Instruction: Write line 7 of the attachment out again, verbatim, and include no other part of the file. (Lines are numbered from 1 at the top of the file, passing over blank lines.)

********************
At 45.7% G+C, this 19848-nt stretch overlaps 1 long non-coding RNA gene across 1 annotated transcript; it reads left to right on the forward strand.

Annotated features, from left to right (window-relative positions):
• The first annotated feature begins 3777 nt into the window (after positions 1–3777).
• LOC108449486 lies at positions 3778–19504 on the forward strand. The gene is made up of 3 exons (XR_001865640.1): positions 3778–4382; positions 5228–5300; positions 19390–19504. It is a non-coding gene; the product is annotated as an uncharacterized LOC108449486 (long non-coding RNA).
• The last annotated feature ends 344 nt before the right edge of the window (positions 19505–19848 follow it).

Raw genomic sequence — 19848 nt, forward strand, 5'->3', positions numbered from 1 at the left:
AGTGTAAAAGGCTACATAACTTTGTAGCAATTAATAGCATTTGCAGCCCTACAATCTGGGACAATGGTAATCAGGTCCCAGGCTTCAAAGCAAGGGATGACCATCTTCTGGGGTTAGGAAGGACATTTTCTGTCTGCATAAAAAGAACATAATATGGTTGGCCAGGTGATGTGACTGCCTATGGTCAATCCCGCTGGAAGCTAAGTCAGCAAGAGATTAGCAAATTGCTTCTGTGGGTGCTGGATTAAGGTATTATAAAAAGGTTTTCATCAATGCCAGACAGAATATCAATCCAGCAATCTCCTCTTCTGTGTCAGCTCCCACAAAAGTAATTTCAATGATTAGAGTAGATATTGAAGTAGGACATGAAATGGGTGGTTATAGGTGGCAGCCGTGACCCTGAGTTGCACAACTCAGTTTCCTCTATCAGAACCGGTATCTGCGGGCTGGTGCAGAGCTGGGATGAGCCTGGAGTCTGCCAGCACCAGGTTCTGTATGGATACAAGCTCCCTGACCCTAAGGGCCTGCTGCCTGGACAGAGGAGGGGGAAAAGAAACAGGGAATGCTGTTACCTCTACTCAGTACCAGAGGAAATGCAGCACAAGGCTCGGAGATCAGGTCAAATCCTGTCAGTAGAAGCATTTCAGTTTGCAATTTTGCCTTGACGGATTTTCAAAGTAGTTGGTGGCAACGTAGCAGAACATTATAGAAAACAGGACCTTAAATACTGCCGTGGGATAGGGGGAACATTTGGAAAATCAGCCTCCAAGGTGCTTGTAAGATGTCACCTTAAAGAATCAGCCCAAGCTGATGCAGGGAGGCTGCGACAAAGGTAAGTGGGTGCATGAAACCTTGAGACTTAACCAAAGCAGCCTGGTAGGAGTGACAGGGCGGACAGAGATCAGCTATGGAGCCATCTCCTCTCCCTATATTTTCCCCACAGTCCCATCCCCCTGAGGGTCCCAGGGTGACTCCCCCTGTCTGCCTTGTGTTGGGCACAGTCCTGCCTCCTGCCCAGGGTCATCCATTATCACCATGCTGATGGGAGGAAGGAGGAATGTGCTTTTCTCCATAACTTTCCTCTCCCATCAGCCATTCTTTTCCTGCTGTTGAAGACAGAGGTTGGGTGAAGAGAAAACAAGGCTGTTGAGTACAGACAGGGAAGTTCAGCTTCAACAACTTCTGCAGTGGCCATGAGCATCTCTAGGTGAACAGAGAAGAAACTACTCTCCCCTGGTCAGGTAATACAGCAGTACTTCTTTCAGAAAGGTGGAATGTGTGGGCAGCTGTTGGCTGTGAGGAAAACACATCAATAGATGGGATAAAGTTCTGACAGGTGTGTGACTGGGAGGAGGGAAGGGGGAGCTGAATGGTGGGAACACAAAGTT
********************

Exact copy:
AGTGTAAAAGGCTACATAACTTTGTAGCAATTAATAGCATTTGCAGCCCTACAATCTGGGACAATGGTAATCAGGTCCCAGGCTTCAAAGCAAGGGATGACCATCTTCTGGGGTTAGGAAGGACATTTTCTGTCTGCATAAAAAGAACATAATATGGTTGGCCAGGTGATGTGACTGCCTATGGTCAATCCCGCTGGAAGCTAAGTCAGCAAGAGATTAGCAAATTGCTTCTGTGGGTGCTGGATTAAGGTATTATAAAAAGGTTTTCATCAATGCCAGACAGAATATCAATCCAGCAATCTCCTCTTCTGTGTCAGCTCCCACAAAAGTAATTTCAATGATTAGAGTAGATATTGAAGTAGGACATGAAATGGGTGGTTATAGGTGGCAGCCGTGACCCTGAGTTGCACAACTCAGTTTCCTCTATCAGAACCGGTATCTGCGGGCTGGTGCAGAGCTGGGATGAGCCTGGAGTCTGCCAGCACCAGGTTCTGTATGGATACAAGCTCCCTGACCCTAAGGGCCTGCTGCCTGGACAGAGGAGGGGGAAAAGAAACAGGGAATGCTGTTACCTCTACTCAGTACCAGAGGAAATGCAGCACAAGGCTCGGAGATCAGGTCAAATCCTGTCAGTAGAAGCATTTCAGTTTGCAATTTTGCCTTGACGGATTTTCAAAGTAGTTGGTGGCAACGTAGCAGAACATTATAGAAAACAGGACCTTAAATACTGCCGTGGGATAGGGGGAACATTTGGAAAATCAGCCTCCAAGGTGCTTGTAAGATGTCACCTTAAAGAATCAGCCCAAGCTGATGCAGGGAGGCTGCGACAAAGGTAAGTGGGTGCATGAAACCTTGAGACTTAACCAAAGCAGCCTGGTAGGAGTGACAGGGCGGACAGAGATCAGCTATGGAGCCATCTCCTCTCCCTATATTTTCCCCACAGTCCCATCCCCCTGAGGGTCCCAGGGTGACTCCCCCTGTCTGCCTTGTGTTGGGCACAGTCCTGCCTCCTGCCCAGGGTCATCCATTATCACCATGCTGATGGGAGGAAGGAGGAATGTGCTTTTCTCCATAACTTTCCTCTCCCATCAGCCATTCTTTTCCTGCTGTTGAAGACAGAGGTTGGGTGAAGAGAAAACAAGGCTGTTGAGTACAGACAGGGAAGTTCAGCTTCAACAACTTCTGCAGTGGCCATGAGCATCTCTAGGTGAACAGAGAAGAAACTACTCTCCCCTGGTCAGGTAATACAGCAGTACTTCTTTCAGAAAGGTGGAATGTGTGGGCAGCTGTTGGCTGTGAGGAAAACACATCAATAGATGGGATAAAGTTCTGACAGGTGTGTGACTGGGAGGAGGGAAGGGGGAGCTGAATGGTGGGAACACAAAGTT